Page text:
Iranian militias do not appear to be “deterred” by the US bombings.

In late June, after Iranian-backed militias launched a drone attack on US troops in Iraq, US fighter jets responded by dropping bombs on militia facilities in Iraq and Syria. A Pentagon spokesman said the bombing was meant to be “a clear and unambiguous message of deterrence,” that is, don’t attack us again, or we will attack you again.

And yet, on Wednesday, less than two weeks after the bombings, the same militia fired 14 rockets at an Iraqi air base, which was hosting US forces.

It seems that the “dissuasive message” has not been conveyed.

Again, dissuasive messages often do not get through. Or they pass, but the recipient is not discouraged. Many countries, including the United States, frequently issue threats, organize attacks, or take other punitive measures to pressure another country (or a militia or other entity) to stop doing this. whether or not he does it in the first place.

Sometimes the pressure works; sometimes not. However, those in power here and elsewhere do not seem to be studying what works and what doesn’t, or Why sometimes it works and sometimes it doesn’t. If they asked these questions in a serious way, they wouldn’t keep doing the same thing over and over again, without much success.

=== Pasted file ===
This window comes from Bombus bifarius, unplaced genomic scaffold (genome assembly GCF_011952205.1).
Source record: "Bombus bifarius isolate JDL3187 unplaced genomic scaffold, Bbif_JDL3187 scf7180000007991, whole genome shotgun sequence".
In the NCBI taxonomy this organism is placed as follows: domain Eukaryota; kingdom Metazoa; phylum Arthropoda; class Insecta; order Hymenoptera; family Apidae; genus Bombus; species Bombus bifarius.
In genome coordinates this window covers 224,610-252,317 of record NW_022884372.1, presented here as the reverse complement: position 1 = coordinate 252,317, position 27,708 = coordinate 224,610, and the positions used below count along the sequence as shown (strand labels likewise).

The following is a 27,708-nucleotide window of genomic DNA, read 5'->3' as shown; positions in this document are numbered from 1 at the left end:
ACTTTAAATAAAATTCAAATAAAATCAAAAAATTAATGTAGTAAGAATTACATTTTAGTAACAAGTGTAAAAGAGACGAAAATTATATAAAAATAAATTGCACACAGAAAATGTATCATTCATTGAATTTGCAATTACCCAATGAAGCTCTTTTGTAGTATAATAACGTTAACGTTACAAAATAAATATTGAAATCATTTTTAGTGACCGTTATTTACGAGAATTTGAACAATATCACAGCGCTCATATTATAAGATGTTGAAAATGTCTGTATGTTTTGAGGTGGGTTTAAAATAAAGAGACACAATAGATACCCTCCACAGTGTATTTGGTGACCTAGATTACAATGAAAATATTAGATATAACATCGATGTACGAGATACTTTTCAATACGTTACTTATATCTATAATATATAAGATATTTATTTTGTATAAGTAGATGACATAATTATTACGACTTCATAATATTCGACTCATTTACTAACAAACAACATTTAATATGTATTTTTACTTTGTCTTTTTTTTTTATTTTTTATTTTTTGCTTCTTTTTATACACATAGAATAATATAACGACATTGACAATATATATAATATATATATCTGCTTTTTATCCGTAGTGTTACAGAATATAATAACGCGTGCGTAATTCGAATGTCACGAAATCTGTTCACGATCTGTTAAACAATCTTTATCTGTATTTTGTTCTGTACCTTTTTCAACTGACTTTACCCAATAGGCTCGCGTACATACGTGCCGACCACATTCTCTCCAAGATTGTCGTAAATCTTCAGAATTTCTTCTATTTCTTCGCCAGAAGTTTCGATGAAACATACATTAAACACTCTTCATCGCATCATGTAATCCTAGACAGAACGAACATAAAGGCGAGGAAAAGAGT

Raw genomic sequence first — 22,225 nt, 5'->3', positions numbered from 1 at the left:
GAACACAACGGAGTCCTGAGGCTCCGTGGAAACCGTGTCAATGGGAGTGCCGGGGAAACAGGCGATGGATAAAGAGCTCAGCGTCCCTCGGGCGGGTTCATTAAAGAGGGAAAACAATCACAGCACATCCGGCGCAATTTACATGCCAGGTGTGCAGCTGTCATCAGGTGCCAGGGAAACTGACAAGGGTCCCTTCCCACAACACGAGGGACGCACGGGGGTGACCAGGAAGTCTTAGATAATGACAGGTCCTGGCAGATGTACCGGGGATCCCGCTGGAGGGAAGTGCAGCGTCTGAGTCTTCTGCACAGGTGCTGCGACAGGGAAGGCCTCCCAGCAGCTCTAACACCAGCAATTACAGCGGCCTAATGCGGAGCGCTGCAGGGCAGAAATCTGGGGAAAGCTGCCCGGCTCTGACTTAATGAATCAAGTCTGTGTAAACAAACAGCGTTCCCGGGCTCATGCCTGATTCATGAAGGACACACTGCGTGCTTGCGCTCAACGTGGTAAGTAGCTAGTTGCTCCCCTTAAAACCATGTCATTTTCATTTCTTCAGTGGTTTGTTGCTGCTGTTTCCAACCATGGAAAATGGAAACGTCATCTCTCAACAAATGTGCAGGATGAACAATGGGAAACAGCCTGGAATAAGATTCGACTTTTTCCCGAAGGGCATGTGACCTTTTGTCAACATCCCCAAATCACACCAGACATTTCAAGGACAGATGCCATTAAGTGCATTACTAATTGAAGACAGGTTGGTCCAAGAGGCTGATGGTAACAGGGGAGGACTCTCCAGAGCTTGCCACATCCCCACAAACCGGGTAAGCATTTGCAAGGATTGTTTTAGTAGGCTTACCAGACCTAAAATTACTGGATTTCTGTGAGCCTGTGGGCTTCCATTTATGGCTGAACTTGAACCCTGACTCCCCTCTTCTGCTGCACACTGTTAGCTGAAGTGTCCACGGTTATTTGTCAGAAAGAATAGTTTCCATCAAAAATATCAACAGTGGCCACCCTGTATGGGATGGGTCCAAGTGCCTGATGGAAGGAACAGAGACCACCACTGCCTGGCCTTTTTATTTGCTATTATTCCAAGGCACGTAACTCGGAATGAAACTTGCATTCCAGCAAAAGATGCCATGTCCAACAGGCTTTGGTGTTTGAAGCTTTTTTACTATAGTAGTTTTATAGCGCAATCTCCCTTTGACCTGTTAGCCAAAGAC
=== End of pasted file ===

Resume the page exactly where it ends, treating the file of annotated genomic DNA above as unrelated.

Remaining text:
Small-scale attacks (whether using bombs, rockets, missiles or drones) are classic examples. The Israeli leadership would have stopped rocket attacks from Gaza long ago, had their relentless bombardment of Hamas and other terrorist groups succeeded in communicating the “deterrent message.” But no, Hamas continues to strike back.

Sanctions are another proven method of deterring adversaries from continuing to do conflicting things. Sometimes sanctions work, especially when the “stick” is paired with a “carrot”. For example, the talks that led to the Iran nuclear deal were prompted, in large part, by US sanctions coupled with a proposal to lift those sanctions if Iran dismantled its nuclear facilities. Sometimes they don’t work. For example, the threat to impose sanctions on Russia and China, in response to their cyber attacks, has had little or no effect.

A distinction must be made between deterrence through the use of force and more passive or existential forms of deterrence. An example of the latter is the deployment of troops to an area as a warning (this is my army; if you invade that area, I will retaliate). Since the mid-1920se century this has been expanded to include nuclear deterrence (here are my nukes; if you hit me, I’ll hit you back) and, in a variation, expanded deterrence (if you attack my allies, even if only with conventional weapons I could strike back at you with my nukes).

This type of deterrence works – until it doesn’t, in which case big, potentially catastrophic wars do occur – and it can work for a long time because the country threatened with nuclear retaliation is reluctant to take a gamble, as the consequences of a miscalculation are too huge.